Many hunters have already experienced the convenience of the Oklahoma Department of Wildlife Conservation’s Check Station Web Portal, which allows sportsmen to check in their harvested deer, turkey and elk electronically. It is simple and fast, requiring only a computer or mobile device with Internet access.
Hunters can print a carcass tag from a printer or simply write their confirmation number on the field tag that they made when they harvested the animal.
“Any computer or cell phone with internet access can be a check station,” said Micah Holmes, information supervisor for the Wildlife Department. “The online method is both convenient and economical.”
According to Holmes, being able to check in a deer 24 hours a day and seven days a week is a value in itself, since not having to transport their animal to a physical check station means they can save on automobile fuel expenses and start cooling the meat from their animal almost immediately. Additionally, a hunter who checks an animal online will not have to worry about his or her personal information, since data entered online goes straight to a secure server. There also is potential for hunters to query the online database and view their past deer, elk, or turkey entries.
The online check system was first implemented during the 2009 deer season, and over 17,000 hunters experienced the ease of the new system. That number almost doubled in 2010 with over 30,000 hunters checking in almost 40,000 deer electronically.
Those without Internet access can still check in their animal at the nearest hunter check station, or have a friend or relative with Internet access check in the animal for them and provide the confirmation number to be used on the field tag.
Not only is the online check station economical and convenient for the hunters, but it also saves the Wildlife Department time and money. Physical check stations require a minimum of five visits by a biologist or technician each year. Department employees spend over 200 man-hours editing check station books by correcting mistakes and illegible handwriting. The instant data provided through the online check system allows biologist and game wardens to quickly access information. The online database also allows for “real-time” analysis of harvest numbers.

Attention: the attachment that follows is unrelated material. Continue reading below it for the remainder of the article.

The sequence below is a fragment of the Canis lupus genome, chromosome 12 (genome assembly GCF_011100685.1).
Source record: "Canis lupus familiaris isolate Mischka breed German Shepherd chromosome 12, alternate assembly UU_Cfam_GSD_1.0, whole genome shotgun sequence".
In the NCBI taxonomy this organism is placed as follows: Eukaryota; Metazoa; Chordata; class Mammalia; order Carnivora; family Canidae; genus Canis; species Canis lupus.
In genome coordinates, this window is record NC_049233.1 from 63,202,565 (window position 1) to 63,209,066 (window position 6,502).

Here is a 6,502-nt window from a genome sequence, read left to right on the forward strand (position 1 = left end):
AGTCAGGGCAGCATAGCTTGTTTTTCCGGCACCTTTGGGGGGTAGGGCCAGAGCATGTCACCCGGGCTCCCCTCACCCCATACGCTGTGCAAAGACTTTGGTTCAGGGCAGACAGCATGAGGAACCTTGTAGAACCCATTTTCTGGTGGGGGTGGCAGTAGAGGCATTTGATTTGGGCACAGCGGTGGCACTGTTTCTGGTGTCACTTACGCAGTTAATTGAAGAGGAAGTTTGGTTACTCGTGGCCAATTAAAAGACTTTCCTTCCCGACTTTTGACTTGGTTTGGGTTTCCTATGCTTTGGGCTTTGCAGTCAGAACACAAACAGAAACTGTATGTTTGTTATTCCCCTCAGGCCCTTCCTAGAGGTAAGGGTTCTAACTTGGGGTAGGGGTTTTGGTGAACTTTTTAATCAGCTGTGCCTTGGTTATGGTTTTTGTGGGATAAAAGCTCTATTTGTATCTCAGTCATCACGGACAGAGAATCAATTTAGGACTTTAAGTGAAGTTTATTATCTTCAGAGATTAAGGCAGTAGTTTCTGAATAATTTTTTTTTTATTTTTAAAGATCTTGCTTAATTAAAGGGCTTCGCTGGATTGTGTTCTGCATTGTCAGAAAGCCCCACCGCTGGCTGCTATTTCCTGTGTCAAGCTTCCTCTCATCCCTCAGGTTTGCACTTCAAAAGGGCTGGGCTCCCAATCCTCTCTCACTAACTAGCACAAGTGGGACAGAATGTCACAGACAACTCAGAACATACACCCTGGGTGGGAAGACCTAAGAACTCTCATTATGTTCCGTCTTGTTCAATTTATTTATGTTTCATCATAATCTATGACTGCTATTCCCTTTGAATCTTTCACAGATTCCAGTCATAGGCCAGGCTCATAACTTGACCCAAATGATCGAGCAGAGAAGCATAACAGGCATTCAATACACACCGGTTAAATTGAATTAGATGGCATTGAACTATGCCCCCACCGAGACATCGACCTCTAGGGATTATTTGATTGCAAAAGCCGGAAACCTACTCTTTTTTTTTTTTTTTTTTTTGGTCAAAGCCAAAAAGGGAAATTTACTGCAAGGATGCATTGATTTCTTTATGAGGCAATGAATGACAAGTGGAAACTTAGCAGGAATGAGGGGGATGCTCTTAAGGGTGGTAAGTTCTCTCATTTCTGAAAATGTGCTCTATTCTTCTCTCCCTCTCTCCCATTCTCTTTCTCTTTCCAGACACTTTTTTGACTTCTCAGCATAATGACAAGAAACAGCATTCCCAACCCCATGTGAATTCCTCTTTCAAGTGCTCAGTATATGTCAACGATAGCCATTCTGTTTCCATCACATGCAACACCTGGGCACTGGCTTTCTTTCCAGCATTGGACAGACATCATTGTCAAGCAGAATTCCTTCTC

The online system also helps the Wildlife Department enforce wildlife laws.
David Clay, game warden stationed in Osage County, was able to make two cases in 2010 using the online system. Two illegal hunters used hunting license numbers other than their own to check in deer they had illegally harvested. Both subjects pled guilty and paid $1,500 in fines and costs.
Current physical check stations can continue providing a service to sportsmen by offering Internet access at their locations, and some have already made the switch.
“It’s great,” said Gloria Bishop from the OC Corner Mart in Keota. “We don’t have to write anything, and I think it is even faster than the old book. Hunters come in to check their deer and they can still get their deer weighed and picture taken if they want to. We’ve found it just easier all around.”
To check in a deer, elk or turkey online, log on to wildlifedepartment.com and follow the link on the homepage to the “Online Check Station.”